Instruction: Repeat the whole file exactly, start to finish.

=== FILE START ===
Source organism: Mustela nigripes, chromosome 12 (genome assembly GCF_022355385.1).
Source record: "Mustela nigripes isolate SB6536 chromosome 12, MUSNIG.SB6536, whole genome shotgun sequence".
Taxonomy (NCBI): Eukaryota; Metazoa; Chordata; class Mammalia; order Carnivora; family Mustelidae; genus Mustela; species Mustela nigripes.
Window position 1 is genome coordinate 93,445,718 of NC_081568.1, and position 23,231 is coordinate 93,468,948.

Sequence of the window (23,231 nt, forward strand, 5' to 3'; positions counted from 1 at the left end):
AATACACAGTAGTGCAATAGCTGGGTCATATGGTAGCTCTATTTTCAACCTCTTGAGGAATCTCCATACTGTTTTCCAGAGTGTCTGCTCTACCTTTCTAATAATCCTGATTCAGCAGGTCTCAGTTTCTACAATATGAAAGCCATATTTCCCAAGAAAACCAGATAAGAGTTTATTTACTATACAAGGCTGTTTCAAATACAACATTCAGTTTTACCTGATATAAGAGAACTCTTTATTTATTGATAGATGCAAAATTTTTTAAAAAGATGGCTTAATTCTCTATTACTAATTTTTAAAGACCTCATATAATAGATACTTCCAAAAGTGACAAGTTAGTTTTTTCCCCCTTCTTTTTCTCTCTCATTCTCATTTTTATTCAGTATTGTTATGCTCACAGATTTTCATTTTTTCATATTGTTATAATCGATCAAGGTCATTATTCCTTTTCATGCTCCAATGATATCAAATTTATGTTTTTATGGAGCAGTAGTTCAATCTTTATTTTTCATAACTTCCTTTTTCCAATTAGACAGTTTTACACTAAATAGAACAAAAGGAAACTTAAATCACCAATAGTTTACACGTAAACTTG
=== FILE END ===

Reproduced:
Source organism: Mustela nigripes, chromosome 12 (genome assembly GCF_022355385.1).
Source record: "Mustela nigripes isolate SB6536 chromosome 12, MUSNIG.SB6536, whole genome shotgun sequence".
Taxonomy (NCBI): Eukaryota; Metazoa; Chordata; class Mammalia; order Carnivora; family Mustelidae; genus Mustela; species Mustela nigripes.
Window position 1 is genome coordinate 93,445,718 of NC_081568.1, and position 23,231 is coordinate 93,468,948.

Sequence of the window (23,231 nt, forward strand, 5' to 3'; positions counted from 1 at the left end):
AATACACAGTAGTGCAATAGCTGGGTCATATGGTAGCTCTATTTTCAACCTCTTGAGGAATCTCCATACTGTTTTCCAGAGTGTCTGCTCTACCTTTCTAATAATCCTGATTCAGCAGGTCTCAGTTTCTACAATATGAAAGCCATATTTCCCAAGAAAACCAGATAAGAGTTTATTTACTATACAAGGCTGTTTCAAATACAACATTCAGTTTTACCTGATATAAGAGAACTCTTTATTTATTGATAGATGCAAAATTTTTTAAAAAGATGGCTTAATTCTCTATTACTAATTTTTAAAGACCTCATATAATAGATACTTCCAAAAGTGACAAGTTAGTTTTTTCCCCCTTCTTTTTCTCTCTCATTCTCATTTTTATTCAGTATTGTTATGCTCACAGATTTTCATTTTTTCATATTGTTATAATCGATCAAGGTCATTATTCCTTTTCATGCTCCAATGATATCAAATTTATGTTTTTATGGAGCAGTAGTTCAATCTTTATTTTTCATAACTTCCTTTTTCCAATTAGACAGTTTTACACTAAATAGAACAAAAGGAAACTTAAATCACCAATAGTTTACACGTAAACTTG